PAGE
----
A Twitter essay by Mary Annaïse Heglar: Sorry, Y’all, but Climate Change Ain’t the First Existential Threat
Nuclear Waste and Deep Time Friday 3 November 2017, 16:00-17:00hrs Deadline for submissions: November 1, 2017 This workshop comes as part of the Nuclear Waste Weeks at the Enviromental Humanities Center at the VU, Amsterdam and aims to bring together PhD students from various disciplines that share a common intereset in nuclear waste and/or […]
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Colonialism in Canada is an ongoing structure whereby settler society and government assert sovereignty over lands already occupied by Indigenous peoples.
CfP: Hazardous Time-Scapes: How to Make Sense of Toxic Landscapes from Multiple Timed, Spaced, and Embodied Perspectives?
The workshop Hazardous Time-Scapes seeks to understand human-environment relationships through the lens of multiple overlapping time, space, and body regimes as they have (and continue to) play out in toxic landscapes.
How might thinking through repair in terms of space change how we think about – and practice – repair? In what follows, we describe four cases from our research projects that highlight the spatialities of repair.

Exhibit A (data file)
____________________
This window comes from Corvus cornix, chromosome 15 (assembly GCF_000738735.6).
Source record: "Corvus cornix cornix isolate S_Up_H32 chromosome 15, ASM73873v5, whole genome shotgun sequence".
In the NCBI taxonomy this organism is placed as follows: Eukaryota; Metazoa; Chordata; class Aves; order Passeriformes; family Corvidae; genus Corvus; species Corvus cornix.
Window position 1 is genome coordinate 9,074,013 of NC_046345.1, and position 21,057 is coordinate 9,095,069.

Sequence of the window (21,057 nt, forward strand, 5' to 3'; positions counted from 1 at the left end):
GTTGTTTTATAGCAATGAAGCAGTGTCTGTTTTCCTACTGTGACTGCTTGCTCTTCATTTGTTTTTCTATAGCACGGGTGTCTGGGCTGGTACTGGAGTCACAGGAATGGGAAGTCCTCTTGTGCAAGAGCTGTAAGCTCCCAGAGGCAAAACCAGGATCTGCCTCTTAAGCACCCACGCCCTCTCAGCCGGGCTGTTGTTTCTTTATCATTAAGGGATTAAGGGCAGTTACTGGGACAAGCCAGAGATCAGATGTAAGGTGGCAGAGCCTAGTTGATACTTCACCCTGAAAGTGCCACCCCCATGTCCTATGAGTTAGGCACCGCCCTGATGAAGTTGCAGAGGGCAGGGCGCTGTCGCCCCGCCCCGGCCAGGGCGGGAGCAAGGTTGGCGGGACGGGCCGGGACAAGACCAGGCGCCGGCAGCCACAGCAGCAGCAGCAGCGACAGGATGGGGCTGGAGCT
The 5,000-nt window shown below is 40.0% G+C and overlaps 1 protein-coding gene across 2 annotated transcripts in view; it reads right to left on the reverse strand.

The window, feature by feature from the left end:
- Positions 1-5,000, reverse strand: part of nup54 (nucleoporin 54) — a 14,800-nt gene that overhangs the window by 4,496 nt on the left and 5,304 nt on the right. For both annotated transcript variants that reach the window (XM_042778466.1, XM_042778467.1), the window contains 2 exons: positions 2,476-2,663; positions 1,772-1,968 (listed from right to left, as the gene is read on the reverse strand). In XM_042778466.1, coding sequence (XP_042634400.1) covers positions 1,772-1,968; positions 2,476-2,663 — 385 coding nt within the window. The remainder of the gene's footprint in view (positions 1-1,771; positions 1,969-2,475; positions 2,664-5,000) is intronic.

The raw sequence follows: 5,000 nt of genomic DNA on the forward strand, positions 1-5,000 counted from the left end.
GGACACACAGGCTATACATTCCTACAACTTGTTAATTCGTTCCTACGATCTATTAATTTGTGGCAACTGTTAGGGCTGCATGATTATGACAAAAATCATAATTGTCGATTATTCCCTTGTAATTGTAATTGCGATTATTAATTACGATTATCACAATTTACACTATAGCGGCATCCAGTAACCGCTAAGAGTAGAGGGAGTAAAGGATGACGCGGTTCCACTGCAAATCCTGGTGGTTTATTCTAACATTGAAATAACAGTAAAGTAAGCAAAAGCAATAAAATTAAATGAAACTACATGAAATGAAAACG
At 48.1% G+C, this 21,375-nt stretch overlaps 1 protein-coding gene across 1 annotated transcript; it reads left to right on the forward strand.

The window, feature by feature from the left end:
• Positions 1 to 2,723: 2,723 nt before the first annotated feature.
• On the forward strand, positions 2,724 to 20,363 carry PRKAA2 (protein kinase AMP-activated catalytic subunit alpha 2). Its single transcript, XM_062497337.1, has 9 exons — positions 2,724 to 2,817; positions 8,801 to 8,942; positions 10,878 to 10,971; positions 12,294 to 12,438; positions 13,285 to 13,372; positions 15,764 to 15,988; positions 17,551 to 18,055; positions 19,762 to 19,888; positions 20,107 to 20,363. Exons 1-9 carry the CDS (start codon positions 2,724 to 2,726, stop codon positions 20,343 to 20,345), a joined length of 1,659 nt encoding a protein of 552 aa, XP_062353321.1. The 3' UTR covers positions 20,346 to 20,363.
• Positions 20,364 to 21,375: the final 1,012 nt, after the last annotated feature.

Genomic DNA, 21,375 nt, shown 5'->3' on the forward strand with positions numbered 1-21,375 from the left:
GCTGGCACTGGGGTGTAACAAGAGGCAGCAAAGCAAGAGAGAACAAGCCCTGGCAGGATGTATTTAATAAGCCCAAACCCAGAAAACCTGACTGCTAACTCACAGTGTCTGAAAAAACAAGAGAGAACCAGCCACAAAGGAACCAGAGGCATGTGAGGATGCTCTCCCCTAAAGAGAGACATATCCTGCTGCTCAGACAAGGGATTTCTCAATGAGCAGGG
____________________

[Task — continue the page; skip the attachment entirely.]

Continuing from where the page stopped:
Both Todd and Whyte argue that achieving climate justice for and by Indigenous people requires addressing the ways in which global environmental change is intimately connected with— and in fact is predicated upon— practices of settler colonialism.
In 2000, Nobel laureate Paul Crutzen and Eugene Stoermer proposed that human impact on the atmosphere, the oceans, the land and ice sheets had reached such a scale that it had pushed Earth into a new epoch. They called it the Anthropocene and argued the current Holocene epoch was over.
South Australia’s Nuclear Fuel Cycle Royal Commission has recommended the state investigate an international storage site for intermediate and high-level (spent fuel) nuclear waste.
Regarding Giant Mine, the Canadian government’s plan for containment involves freezing the arsenic underground in perpetuity. Beyond the technical challenges, the question of how to communicate risk and containment to future generations by imagining a time in the distant future unlike anything we know now is no easy task.
Timescales explores the question of temporality in ecological crisis. Timescales is an interdisciplinary environmental humanities conference to be held on October 20-22, 2016 at the University of Pennsylvania.